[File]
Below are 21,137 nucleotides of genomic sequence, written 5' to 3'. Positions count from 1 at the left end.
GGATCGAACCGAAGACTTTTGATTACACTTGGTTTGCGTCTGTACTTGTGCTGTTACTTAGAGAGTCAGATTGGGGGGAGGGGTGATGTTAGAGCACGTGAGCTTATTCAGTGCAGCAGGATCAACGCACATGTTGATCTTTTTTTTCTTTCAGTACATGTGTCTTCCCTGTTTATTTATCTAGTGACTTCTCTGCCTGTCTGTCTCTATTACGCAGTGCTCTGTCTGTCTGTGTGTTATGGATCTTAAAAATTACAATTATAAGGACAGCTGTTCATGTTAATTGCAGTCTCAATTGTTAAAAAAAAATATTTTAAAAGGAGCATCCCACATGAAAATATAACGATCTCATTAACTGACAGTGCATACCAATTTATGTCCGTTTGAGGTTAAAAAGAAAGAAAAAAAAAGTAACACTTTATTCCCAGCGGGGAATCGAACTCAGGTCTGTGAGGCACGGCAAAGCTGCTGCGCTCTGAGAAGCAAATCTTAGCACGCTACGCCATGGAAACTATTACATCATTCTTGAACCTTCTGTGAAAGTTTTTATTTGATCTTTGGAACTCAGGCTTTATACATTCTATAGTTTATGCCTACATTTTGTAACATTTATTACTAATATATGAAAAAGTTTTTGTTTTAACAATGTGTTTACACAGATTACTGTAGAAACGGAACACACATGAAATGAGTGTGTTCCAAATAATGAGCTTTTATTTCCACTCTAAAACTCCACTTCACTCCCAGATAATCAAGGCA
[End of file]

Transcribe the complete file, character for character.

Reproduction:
Below are 21,137 nucleotides of genomic sequence, written 5' to 3'. Positions count from 1 at the left end.
GGATCGAACCGAAGACTTTTGATTACACTTGGTTTGCGTCTGTACTTGTGCTGTTACTTAGAGAGTCAGATTGGGGGGAGGGGTGATGTTAGAGCACGTGAGCTTATTCAGTGCAGCAGGATCAACGCACATGTTGATCTTTTTTTTCTTTCAGTACATGTGTCTTCCCTGTTTATTTATCTAGTGACTTCTCTGCCTGTCTGTCTCTATTACGCAGTGCTCTGTCTGTCTGTGTGTTATGGATCTTAAAAATTACAATTATAAGGACAGCTGTTCATGTTAATTGCAGTCTCAATTGTTAAAAAAAAATATTTTAAAAGGAGCATCCCACATGAAAATATAACGATCTCATTAACTGACAGTGCATACCAATTTATGTCCGTTTGAGGTTAAAAAGAAAGAAAAAAAAAGTAACACTTTATTCCCAGCGGGGAATCGAACTCAGGTCTGTGAGGCACGGCAAAGCTGCTGCGCTCTGAGAAGCAAATCTTAGCACGCTACGCCATGGAAACTATTACATCATTCTTGAACCTTCTGTGAAAGTTTTTATTTGATCTTTGGAACTCAGGCTTTATACATTCTATAGTTTATGCCTACATTTTGTAACATTTATTACTAATATATGAAAAAGTTTTTGTTTTAACAATGTGTTTACACAGATTACTGTAGAAACGGAACACACATGAAATGAGTGTGTTCCAAATAATGAGCTTTTATTTCCACTCTAAAACTCCACTTCACTCCCAGATAATCAAGGCA